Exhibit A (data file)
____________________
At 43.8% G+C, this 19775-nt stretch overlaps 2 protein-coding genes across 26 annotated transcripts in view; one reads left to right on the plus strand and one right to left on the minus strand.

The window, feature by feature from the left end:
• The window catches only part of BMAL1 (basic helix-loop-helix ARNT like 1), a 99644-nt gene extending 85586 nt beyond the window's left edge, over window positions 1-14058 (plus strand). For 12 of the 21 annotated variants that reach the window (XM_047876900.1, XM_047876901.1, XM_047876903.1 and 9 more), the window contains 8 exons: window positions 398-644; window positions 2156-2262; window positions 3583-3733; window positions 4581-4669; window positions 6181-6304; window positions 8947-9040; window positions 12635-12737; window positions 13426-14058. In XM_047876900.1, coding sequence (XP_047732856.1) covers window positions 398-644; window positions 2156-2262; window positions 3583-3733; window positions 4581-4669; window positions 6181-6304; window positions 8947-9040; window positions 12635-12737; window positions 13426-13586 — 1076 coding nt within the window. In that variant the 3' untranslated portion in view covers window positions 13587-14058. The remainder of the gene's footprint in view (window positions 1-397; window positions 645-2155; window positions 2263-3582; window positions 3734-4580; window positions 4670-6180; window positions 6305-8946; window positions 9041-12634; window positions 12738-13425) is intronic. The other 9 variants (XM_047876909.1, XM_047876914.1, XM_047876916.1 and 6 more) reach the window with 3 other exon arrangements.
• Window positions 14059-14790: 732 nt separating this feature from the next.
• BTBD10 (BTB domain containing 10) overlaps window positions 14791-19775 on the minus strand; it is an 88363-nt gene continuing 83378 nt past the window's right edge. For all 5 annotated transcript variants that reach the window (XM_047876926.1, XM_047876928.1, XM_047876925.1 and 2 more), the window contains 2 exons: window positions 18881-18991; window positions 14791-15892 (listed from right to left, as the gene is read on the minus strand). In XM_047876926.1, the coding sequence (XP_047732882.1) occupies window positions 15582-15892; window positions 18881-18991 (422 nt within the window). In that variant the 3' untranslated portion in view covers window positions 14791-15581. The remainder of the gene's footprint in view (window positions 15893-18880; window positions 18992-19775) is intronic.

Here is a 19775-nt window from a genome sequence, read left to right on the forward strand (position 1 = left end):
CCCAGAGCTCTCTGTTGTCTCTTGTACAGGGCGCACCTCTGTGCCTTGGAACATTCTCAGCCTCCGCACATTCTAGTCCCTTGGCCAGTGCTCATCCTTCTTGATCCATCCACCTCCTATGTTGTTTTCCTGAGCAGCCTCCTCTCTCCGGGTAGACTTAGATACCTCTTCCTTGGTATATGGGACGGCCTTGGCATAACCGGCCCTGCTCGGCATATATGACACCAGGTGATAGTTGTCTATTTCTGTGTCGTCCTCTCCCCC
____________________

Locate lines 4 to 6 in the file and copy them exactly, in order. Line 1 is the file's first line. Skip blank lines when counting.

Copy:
• Window positions 14059-14790: 732 nt separating this feature from the next.
• BTBD10 (BTB domain containing 10) overlaps window positions 14791-19775 on the minus strand; it is an 88363-nt gene continuing 83378 nt past the window's right edge. For all 5 annotated transcript variants that reach the window (XM_047876926.1, XM_047876928.1, XM_047876925.1 and 2 more), the window contains 2 exons: window positions 18881-18991; window positions 14791-15892 (listed from right to left, as the gene is read on the minus strand). In XM_047876926.1, the coding sequence (XP_047732882.1) occupies window positions 15582-15892; window positions 18881-18991 (422 nt within the window). In that variant the 3' untranslated portion in view covers window positions 14791-15581. The remainder of the gene's footprint in view (window positions 15893-18880; window positions 18992-19775) is intronic.

Here is a 19775-nt window from a genome sequence, read left to right on the forward strand (position 1 = left end):